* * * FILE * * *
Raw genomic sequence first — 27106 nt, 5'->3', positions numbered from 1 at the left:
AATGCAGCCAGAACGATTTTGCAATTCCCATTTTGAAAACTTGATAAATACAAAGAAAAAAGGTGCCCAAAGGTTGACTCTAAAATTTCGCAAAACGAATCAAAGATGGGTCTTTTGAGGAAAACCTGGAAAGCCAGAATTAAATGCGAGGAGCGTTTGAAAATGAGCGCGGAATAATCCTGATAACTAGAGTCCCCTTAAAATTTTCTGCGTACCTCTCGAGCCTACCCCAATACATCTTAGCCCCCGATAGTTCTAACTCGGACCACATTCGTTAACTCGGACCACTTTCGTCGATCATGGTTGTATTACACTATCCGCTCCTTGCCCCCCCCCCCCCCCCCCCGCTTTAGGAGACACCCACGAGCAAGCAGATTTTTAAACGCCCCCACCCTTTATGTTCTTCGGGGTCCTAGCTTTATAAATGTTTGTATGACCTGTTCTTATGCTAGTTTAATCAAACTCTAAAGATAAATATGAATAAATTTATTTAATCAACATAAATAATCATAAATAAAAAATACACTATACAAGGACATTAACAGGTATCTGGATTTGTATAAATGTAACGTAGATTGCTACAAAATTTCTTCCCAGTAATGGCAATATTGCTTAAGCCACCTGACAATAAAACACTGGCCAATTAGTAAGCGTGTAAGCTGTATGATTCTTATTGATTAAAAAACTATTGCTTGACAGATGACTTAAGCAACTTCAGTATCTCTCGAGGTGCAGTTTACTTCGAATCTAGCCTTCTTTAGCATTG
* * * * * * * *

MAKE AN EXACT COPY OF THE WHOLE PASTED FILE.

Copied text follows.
Raw genomic sequence first — 27106 nt, 5'->3', positions numbered from 1 at the left:
AATGCAGCCAGAACGATTTTGCAATTCCCATTTTGAAAACTTGATAAATACAAAGAAAAAAGGTGCCCAAAGGTTGACTCTAAAATTTCGCAAAACGAATCAAAGATGGGTCTTTTGAGGAAAACCTGGAAAGCCAGAATTAAATGCGAGGAGCGTTTGAAAATGAGCGCGGAATAATCCTGATAACTAGAGTCCCCTTAAAATTTTCTGCGTACCTCTCGAGCCTACCCCAATACATCTTAGCCCCCGATAGTTCTAACTCGGACCACATTCGTTAACTCGGACCACTTTCGTCGATCATGGTTGTATTACACTATCCGCTCCTTGCCCCCCCCCCCCCCCCCCCGCTTTAGGAGACACCCACGAGCAAGCAGATTTTTAAACGCCCCCACCCTTTATGTTCTTCGGGGTCCTAGCTTTATAAATGTTTGTATGACCTGTTCTTATGCTAGTTTAATCAAACTCTAAAGATAAATATGAATAAATTTATTTAATCAACATAAATAATCATAAATAAAAAATACACTATACAAGGACATTAACAGGTATCTGGATTTGTATAAATGTAACGTAGATTGCTACAAAATTTCTTCCCAGTAATGGCAATATTGCTTAAGCCACCTGACAATAAAACACTGGCCAATTAGTAAGCGTGTAAGCTGTATGATTCTTATTGATTAAAAAACTATTGCTTGACAGATGACTTAAGCAACTTCAGTATCTCTCGAGGTGCAGTTTACTTCGAATCTAGCCTTCTTTAGCATTG